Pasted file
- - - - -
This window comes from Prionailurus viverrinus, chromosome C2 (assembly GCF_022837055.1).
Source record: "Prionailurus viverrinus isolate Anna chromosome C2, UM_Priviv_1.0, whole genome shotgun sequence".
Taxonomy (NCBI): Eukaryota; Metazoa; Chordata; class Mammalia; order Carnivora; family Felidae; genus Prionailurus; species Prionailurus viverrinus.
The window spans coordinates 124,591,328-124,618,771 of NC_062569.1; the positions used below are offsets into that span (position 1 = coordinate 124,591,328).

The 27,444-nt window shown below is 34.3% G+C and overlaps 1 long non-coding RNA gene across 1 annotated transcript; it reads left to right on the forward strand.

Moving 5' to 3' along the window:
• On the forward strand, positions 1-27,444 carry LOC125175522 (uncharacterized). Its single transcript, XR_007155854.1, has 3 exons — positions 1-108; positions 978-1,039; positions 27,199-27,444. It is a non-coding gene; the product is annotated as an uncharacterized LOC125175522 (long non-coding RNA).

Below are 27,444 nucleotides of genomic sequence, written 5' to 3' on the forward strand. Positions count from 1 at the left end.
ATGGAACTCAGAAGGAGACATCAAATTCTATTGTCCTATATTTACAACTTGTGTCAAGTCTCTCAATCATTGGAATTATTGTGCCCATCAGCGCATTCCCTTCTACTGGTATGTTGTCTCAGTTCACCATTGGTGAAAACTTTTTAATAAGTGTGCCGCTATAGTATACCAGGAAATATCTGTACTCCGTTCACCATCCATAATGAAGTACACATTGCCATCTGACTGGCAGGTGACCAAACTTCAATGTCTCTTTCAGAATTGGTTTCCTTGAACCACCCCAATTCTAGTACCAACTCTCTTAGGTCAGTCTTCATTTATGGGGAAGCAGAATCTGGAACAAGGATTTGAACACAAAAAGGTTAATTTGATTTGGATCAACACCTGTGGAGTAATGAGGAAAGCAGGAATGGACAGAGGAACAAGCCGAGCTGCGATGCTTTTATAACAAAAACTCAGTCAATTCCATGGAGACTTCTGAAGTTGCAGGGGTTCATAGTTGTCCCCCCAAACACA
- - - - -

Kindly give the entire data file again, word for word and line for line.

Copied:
This window comes from Prionailurus viverrinus, chromosome C2 (assembly GCF_022837055.1).
Source record: "Prionailurus viverrinus isolate Anna chromosome C2, UM_Priviv_1.0, whole genome shotgun sequence".
Taxonomy (NCBI): Eukaryota; Metazoa; Chordata; class Mammalia; order Carnivora; family Felidae; genus Prionailurus; species Prionailurus viverrinus.
The window spans coordinates 124,591,328-124,618,771 of NC_062569.1; the positions used below are offsets into that span (position 1 = coordinate 124,591,328).

The 27,444-nt window shown below is 34.3% G+C and overlaps 1 long non-coding RNA gene across 1 annotated transcript; it reads left to right on the forward strand.

Moving 5' to 3' along the window:
• On the forward strand, positions 1-27,444 carry LOC125175522 (uncharacterized). Its single transcript, XR_007155854.1, has 3 exons — positions 1-108; positions 978-1,039; positions 27,199-27,444. It is a non-coding gene; the product is annotated as an uncharacterized LOC125175522 (long non-coding RNA).

Below are 27,444 nucleotides of genomic sequence, written 5' to 3' on the forward strand. Positions count from 1 at the left end.
ATGGAACTCAGAAGGAGACATCAAATTCTATTGTCCTATATTTACAACTTGTGTCAAGTCTCTCAATCATTGGAATTATTGTGCCCATCAGCGCATTCCCTTCTACTGGTATGTTGTCTCAGTTCACCATTGGTGAAAACTTTTTAATAAGTGTGCCGCTATAGTATACCAGGAAATATCTGTACTCCGTTCACCATCCATAATGAAGTACACATTGCCATCTGACTGGCAGGTGACCAAACTTCAATGTCTCTTTCAGAATTGGTTTCCTTGAACCACCCCAATTCTAGTACCAACTCTCTTAGGTCAGTCTTCATTTATGGGGAAGCAGAATCTGGAACAAGGATTTGAACACAAAAAGGTTAATTTGATTTGGATCAACACCTGTGGAGTAATGAGGAAAGCAGGAATGGACAGAGGAACAAGCCGAGCTGCGATGCTTTTATAACAAAAACTCAGTCAATTCCATGGAGACTTCTGAAGTTGCAGGGGTTCATAGTTGTCCCCCCAAACACA